UC San Diego Alumni Power San Diego Robotics Ecosystem
Local companies, alumni took part in the San Diego Robotics Forum on campus
From companies worth billions of dollars to startups employing a small number of people, UC San Diego engineering alumni are at the core of the robotics ecosystem here in San Diego County.
This was clearly evident at the sixth annual robotics forum organized by the UC San Diego Contextual Robotics Institute Nov. 7. The forum focused exclusively on local companies this year and was dubbed the San Diego Robotics Forum for the occasion. The goal was to showcase the breadth and depth of the region’s robotics strengths, and solidify San Diego’s reputation as Robot Beach.
“We have an important mission here to showcase how strong San Diego is in the area of robotics,” said Henrik Christensen, director of the UC San Diego Contextual Robotics Institute. “We have all these amazing companies in San Diego.”
UC San Diego plays an important role in the local economy, both by providing engineers and computer scientists for the workforce, and by making discoveries that can be licensed by industry, said Denine Hagen, assistant dean at the Jacobs School of Engineering at UC San Diego.
“We are very proud of our role of delivering talent, leadership and technology that fuels our local economy,” she said.
In order to best prepare students to meet the demands of the local and global robotics industry, the Jacobs School is launching a new robotics master’s degree program in summer 2020.
The robotics community in San Diego is already thriving and growing, forum speakers said. Many companies are led by or employ UC San Diego alumni.
The San Diego Robotics Club has 1,600 members, making it the fourth largest robotics club in the nation. It is led by UC San Diego alumnus Hansol Hong, who is also the CEO of Robolink. The startup builds robotics kits that teach students programming and artificial intelligence skills. The kits are used by about 1,000 schools across the nation, and many of Robolink’s instructors in San Diego are UC San Diego engineering students. Robolink’s goal is to help teachers give students the STEM skills they need, starting in elementary school. “We are trying to hand down skills that are needed in industry,” Hong said.
At TuSimple, a company with more than one billion dollar valuation, dozens of UC San Diego student interns and full-time engineers have worked on the firm’s autonomous trucking platform. The company’s senior director of technology is UC San Diego alumnus Chuck Han, who earned bachelor’s degrees in computer engineering and economics and a master’s degree in computer science here.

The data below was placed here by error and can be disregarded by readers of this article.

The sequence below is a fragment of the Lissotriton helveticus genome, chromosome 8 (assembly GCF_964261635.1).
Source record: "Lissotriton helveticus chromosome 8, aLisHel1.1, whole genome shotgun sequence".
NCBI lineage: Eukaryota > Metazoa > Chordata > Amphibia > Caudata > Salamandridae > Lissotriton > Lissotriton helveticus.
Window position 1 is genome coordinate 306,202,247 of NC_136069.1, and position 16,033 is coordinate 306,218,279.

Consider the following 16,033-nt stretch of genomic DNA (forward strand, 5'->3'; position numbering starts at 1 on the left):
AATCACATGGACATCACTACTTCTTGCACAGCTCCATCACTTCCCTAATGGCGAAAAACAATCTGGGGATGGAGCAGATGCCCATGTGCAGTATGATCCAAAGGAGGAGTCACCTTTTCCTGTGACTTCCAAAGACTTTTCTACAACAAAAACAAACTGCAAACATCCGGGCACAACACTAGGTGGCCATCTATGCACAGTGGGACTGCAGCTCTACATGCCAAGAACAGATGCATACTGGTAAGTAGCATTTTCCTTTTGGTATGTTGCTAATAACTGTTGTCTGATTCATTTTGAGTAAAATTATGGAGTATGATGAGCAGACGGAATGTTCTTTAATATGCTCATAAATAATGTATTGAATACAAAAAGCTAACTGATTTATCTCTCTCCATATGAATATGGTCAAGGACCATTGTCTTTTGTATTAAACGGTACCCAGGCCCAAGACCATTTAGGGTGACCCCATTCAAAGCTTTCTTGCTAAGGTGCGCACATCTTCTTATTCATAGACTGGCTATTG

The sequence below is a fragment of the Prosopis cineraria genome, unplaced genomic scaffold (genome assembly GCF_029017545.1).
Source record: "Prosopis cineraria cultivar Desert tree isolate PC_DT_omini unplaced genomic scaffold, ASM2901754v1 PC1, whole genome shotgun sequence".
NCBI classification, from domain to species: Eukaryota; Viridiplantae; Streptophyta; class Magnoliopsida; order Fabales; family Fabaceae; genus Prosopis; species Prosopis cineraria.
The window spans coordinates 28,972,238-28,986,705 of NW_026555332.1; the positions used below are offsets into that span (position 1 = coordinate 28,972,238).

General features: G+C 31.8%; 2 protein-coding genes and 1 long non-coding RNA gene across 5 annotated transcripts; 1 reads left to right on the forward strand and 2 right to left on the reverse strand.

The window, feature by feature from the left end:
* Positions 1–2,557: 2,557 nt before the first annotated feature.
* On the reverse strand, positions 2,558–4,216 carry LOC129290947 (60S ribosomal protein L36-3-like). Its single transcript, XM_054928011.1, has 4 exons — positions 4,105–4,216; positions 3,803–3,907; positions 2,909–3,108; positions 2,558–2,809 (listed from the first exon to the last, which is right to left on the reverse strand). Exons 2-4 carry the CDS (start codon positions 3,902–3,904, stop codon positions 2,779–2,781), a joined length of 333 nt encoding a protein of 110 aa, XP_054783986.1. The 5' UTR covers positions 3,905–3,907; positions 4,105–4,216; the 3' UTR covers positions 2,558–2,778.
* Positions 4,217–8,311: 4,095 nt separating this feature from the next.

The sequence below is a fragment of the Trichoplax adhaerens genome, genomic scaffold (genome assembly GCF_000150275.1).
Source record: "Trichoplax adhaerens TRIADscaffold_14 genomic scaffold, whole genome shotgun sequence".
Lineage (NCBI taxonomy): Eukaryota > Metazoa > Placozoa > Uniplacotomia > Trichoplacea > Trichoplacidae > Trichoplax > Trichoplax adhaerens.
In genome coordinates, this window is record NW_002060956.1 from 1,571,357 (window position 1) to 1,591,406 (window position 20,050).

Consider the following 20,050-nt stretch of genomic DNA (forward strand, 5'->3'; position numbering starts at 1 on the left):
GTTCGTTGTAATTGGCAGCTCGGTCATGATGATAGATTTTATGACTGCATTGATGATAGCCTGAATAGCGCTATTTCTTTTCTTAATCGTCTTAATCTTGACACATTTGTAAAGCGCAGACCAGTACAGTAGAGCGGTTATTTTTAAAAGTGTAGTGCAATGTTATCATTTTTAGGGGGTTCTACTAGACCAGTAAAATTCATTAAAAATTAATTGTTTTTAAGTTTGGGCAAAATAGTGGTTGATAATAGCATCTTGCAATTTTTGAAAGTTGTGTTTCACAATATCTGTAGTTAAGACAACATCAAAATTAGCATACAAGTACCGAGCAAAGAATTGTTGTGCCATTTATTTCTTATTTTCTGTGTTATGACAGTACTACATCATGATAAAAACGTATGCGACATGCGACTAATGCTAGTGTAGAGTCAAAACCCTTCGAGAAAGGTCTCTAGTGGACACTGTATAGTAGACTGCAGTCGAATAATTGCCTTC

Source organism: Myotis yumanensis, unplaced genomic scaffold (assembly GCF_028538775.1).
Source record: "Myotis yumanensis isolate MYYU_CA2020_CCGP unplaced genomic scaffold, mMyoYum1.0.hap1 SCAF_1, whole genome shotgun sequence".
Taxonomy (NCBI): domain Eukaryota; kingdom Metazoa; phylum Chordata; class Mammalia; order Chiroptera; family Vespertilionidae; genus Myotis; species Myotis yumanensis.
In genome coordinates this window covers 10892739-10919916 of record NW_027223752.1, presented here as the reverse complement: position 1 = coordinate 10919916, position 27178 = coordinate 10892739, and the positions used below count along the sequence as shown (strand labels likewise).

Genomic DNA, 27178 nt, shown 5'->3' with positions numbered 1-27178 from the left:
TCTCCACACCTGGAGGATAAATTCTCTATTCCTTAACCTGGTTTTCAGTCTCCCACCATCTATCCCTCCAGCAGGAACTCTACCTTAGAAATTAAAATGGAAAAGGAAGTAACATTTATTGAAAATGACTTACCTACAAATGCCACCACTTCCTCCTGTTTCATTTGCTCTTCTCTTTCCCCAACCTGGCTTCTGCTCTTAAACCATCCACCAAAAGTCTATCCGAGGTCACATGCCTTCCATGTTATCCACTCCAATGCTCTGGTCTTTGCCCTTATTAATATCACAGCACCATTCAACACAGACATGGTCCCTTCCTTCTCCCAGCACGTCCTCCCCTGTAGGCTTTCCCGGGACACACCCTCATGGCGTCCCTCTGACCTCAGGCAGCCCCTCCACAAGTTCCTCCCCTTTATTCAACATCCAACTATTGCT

The company is working toward self-driving trucks and has revenue-generating projects in Arizona, New Mexico and Texas today. TuSimple uses cameras predominantly with AI to allow its truck to navigate roads and highways without driver input. “The goal is to have driverless vehicles by 2021,” Han said.
VectorZero is led by computer science alumnus Steven Rotenberg, and provides software that allows car companies, for example, to build 3D road simulations to train autonomous vehicles. The company, headquartered in Carlsbad, has 14 employees, more than half of whom are UC San Diego alumni. It also has more than 50 customers in the autonomous vehicle space.
“The road to autonomous vehicles will involve millions and millions of hours of simulations,” Rotenberg said. Many of those hours will be performed on Vector Zero maps.
Lytx provides machine vision and artificial intelligence-powered video telematics solutions to help commercial and public sector fleets improve safety, efficiency and productivity. Stephen Krotosky is a UC San Diego alumnus and manager of applied machine learning for the company. About 80 percent of Lytx’s AI engineers were educated at UC San Diego, he said, as was the firm’s CEO Brandon Nixon, a computer engineering alumnus.
“We want to comprehensively understand what the driver is doing and how they interact with the road so we can give the driver feedback that will help them understand and improve their driving behavior,” Krotosky said.
Other alumni taking part in this year’s San Diego Robotics Forum included engineering alumna Gioia Messinger, a board member and executive consultant at Kelzal, a leading developer of third-generation neural network-powered vision sensors for high performance object and activity recognition with applications in surveillance, autonomous vehicles and mobile robots.
Companies with alumni in leadership positions also took part, including NXT Robotics, which provides service robots to support security needs. Accel Robotics, cofounded by bioengineering alumnus Marius Buibas, builds check-out free convenience stores and employs many alumni.
This year’s event included talks and panels on empowering people; drones for security and defense; autonomy in transportation; and artificial intelligence at the edge.
Graduate students from many robotics labs demoed various technologies in a wide range of fields, from healthcare robotics, to soft robotics, to drone and autonomous vehicles.